A shattered vehicle lies at the gate of Sarposa Prison on Saturday, a day after Taliban militants struck in Kandahar, Afghanistan.
A nighttime raid on Kandahar’s Sarposa Prison, carried out by Taliban operatives Friday, led to the escape of 1,200 prisoners, including around 400 Taliban members. The attack represented a serious security challenge in the Afghan city that’s considered the traditional home of the country’s leaders and the Taliban’s spiritual center.
The New York Times:
A Taliban spokesman, Qari Yousuf Ahmadi, said that the attack was carried out by 30 insurgents on motorbikes and two suicide bombers, and that they had freed about 400 Taliban members, The Associated Press reported.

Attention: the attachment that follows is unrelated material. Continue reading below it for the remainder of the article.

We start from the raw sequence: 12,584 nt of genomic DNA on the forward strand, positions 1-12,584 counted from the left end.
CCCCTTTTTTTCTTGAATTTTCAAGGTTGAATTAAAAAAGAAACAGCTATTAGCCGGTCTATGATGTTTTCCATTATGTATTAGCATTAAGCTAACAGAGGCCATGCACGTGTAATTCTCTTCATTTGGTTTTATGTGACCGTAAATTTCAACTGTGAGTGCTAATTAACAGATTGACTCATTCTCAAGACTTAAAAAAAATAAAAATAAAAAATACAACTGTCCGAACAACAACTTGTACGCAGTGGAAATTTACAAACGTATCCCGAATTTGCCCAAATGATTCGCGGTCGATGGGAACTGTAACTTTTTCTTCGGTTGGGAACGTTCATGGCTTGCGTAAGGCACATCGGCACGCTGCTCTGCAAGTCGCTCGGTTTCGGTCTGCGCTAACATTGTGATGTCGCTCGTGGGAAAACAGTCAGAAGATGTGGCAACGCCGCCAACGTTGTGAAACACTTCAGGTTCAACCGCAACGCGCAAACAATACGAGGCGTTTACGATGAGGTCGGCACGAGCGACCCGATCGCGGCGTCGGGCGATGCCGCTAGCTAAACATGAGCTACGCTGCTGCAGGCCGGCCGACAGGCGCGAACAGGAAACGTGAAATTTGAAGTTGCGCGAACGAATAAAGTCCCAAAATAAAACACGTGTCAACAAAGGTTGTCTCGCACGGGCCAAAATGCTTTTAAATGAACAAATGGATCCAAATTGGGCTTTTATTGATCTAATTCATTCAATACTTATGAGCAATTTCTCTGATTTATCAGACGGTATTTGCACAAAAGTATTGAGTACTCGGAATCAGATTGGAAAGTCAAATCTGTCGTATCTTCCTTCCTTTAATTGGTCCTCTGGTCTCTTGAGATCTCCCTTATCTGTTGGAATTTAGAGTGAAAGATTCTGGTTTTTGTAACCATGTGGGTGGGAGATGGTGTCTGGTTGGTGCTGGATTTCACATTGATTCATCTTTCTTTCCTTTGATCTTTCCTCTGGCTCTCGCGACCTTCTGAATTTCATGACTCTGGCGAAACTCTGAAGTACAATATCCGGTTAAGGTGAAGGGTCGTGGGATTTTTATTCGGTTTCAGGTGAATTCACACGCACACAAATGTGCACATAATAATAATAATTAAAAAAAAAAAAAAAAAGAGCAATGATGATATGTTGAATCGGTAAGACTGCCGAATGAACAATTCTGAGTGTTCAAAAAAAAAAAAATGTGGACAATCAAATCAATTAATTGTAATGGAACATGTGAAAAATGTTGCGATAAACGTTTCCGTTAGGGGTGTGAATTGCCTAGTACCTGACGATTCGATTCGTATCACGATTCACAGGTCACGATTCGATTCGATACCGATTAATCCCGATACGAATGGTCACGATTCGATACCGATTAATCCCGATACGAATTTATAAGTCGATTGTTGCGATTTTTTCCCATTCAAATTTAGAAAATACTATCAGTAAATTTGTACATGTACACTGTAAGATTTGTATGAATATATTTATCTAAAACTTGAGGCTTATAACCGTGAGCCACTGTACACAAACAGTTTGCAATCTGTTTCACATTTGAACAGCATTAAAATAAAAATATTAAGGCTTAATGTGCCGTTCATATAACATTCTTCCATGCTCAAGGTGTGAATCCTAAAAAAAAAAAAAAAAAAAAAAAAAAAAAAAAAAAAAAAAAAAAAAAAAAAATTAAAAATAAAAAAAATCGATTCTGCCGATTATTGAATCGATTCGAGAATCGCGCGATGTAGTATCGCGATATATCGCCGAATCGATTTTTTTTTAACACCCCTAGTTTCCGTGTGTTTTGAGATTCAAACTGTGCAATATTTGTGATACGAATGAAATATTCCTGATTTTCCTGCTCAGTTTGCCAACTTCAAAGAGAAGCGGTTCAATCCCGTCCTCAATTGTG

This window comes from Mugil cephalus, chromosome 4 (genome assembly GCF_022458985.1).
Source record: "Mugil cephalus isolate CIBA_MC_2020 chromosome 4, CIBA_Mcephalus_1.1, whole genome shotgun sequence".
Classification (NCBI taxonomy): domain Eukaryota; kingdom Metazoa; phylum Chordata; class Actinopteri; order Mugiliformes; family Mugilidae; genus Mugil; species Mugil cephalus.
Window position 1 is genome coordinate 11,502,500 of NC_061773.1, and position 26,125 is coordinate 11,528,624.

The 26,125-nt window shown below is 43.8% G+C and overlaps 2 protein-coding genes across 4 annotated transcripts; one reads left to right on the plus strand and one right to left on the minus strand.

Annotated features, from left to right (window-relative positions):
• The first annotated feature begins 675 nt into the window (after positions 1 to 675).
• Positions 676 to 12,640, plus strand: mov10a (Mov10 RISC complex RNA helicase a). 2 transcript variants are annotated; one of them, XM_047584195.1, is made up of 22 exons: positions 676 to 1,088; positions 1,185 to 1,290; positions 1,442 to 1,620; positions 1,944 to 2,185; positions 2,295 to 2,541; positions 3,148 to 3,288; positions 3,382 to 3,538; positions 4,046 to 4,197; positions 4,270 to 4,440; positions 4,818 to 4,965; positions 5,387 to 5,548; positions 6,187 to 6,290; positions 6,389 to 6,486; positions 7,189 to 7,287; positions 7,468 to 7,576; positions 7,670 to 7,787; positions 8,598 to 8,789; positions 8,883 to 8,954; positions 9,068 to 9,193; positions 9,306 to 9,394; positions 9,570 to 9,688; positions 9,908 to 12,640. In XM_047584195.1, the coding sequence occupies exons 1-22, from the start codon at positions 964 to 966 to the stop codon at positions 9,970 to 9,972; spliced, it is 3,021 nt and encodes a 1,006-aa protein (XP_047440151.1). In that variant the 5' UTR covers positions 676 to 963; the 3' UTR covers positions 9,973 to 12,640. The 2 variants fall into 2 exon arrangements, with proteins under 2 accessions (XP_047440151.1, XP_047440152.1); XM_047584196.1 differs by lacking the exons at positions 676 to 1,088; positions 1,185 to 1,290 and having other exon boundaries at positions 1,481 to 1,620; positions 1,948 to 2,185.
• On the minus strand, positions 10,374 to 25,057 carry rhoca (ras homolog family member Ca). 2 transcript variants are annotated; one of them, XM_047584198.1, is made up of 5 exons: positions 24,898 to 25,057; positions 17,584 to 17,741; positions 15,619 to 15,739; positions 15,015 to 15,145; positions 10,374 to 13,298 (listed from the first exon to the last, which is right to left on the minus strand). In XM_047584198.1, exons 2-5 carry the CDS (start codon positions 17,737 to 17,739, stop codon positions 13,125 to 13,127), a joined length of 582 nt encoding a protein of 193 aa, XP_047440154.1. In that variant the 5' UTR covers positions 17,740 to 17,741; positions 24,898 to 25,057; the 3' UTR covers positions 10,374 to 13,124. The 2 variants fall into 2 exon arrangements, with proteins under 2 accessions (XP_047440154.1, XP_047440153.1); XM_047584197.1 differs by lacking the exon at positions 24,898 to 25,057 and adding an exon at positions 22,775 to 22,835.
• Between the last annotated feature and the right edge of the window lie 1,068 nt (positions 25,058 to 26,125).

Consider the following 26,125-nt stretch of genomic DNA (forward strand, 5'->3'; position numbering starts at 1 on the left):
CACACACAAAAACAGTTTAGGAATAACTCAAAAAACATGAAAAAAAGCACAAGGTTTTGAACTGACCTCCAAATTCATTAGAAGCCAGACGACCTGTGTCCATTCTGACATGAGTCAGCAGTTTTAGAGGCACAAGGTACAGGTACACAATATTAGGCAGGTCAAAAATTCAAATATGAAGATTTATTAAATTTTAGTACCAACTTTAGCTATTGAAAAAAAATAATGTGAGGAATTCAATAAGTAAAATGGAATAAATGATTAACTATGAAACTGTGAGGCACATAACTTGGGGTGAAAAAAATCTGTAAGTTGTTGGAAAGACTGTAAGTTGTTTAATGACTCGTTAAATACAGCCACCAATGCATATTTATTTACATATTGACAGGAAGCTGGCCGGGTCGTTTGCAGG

The breakout from Sarposa Prison will present enormous security challenges for Afghan and NATO forces surrounding Kandahar, President Karzai’s home city but also the spiritual capital of the Taliban. Traditionally, Kandahar is home to the rulers of Afghanistan, and control of it is seen as critical to the government’s hold on the entire country.
The city has been in a precarious situation since Taliban forces massed in the nearby district of Panjwai in 2006. Since then Canadian forces have struggled to secure the area, and the Taliban have repeatedly sought to gain a foothold in the districts surrounding the town.
The prison break is also likely to increase pressure on President Karzai, who is coming under increasing criticism at home and abroad for his faltering leadership and his inability to manage the country. Even as international donors pledged $21 billion in aid for Afghanistan this week, many of them have criticized his failure to tackle the problems of security and corruption.